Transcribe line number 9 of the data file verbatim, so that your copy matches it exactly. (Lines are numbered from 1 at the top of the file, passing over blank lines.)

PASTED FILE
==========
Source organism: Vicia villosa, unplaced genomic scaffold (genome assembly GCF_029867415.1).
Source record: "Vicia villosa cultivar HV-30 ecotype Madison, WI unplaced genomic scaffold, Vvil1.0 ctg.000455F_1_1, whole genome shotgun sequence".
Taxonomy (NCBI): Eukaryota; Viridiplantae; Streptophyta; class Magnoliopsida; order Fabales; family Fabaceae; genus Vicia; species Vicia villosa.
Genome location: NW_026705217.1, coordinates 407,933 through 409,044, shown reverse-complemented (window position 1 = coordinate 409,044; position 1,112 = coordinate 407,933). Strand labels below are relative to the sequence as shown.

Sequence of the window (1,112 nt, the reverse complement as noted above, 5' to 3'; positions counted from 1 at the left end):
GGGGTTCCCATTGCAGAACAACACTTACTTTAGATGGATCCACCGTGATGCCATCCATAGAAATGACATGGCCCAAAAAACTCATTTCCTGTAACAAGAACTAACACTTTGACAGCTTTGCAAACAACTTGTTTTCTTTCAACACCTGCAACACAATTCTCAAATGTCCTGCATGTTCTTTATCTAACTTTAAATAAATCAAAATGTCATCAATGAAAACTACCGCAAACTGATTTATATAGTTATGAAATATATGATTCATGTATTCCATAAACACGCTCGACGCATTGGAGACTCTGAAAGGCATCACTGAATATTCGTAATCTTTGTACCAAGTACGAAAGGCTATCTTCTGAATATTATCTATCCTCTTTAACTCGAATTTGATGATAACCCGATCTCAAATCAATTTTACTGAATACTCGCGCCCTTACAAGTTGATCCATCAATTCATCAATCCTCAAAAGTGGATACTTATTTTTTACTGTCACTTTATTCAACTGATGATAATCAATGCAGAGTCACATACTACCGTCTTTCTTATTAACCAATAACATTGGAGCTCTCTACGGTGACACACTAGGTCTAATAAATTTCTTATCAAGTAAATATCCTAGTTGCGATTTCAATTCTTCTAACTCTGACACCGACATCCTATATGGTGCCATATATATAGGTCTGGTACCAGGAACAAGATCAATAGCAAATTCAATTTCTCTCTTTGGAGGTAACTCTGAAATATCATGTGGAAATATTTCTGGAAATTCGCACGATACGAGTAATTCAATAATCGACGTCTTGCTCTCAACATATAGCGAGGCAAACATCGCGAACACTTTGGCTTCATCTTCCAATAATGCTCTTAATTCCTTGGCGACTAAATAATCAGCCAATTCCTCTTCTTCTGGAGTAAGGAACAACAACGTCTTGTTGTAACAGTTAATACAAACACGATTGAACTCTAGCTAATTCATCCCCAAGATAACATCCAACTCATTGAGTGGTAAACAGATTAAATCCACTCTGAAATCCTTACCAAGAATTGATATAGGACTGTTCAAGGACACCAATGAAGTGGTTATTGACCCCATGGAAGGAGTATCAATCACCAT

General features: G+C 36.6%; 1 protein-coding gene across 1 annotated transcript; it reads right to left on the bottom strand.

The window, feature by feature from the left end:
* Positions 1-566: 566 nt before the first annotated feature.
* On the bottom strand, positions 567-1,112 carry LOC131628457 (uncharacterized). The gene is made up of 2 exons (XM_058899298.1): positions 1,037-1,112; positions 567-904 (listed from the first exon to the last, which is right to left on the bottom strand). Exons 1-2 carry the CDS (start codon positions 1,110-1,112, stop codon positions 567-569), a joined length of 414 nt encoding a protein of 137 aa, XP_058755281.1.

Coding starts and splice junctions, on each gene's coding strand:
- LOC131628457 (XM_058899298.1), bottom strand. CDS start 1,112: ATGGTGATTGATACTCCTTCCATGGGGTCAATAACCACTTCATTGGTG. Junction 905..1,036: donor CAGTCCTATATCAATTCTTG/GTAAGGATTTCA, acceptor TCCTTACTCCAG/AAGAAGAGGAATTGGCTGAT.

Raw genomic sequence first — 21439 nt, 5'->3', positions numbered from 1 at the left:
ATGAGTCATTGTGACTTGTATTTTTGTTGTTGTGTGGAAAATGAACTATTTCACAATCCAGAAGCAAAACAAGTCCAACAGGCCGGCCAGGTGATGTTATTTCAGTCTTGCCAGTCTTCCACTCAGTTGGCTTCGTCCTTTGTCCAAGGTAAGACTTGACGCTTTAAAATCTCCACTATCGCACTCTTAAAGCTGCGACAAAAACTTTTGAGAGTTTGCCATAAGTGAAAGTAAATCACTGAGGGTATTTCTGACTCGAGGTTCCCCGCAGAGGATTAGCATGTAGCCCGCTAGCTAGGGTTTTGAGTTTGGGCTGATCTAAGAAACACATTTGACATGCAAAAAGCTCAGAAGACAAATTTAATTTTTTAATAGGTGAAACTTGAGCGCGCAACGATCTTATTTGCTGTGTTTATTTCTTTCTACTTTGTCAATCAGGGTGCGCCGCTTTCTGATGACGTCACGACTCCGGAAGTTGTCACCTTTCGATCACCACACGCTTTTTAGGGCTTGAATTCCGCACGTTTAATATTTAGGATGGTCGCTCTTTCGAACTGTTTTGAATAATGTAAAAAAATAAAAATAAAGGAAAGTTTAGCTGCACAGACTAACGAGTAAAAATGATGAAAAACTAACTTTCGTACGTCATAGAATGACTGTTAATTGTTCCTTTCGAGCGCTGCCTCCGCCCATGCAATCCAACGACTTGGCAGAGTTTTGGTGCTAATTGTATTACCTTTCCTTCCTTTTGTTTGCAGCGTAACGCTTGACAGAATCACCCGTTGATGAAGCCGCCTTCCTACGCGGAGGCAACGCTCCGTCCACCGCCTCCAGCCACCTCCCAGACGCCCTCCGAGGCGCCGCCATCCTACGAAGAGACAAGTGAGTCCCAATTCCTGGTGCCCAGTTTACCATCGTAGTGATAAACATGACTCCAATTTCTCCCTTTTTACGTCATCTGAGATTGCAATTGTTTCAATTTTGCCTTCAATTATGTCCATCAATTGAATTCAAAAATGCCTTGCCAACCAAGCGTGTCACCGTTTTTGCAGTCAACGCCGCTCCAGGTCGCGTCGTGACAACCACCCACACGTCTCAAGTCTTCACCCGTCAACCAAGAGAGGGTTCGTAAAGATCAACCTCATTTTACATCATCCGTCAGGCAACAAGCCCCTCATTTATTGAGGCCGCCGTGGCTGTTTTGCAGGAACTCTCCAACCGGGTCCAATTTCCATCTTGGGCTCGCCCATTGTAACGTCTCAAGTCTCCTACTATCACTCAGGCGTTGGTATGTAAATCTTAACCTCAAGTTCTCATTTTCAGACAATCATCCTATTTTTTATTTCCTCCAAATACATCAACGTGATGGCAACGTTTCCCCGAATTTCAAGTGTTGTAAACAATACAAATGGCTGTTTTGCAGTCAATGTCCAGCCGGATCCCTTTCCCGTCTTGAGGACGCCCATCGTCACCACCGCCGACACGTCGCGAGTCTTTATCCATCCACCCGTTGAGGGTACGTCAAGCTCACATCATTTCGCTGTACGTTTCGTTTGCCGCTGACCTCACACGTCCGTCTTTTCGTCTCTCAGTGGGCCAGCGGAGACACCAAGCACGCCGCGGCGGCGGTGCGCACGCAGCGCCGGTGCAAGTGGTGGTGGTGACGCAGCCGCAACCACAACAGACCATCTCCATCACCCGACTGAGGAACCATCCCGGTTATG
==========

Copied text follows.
* Positions 1-566: 566 nt before the first annotated feature.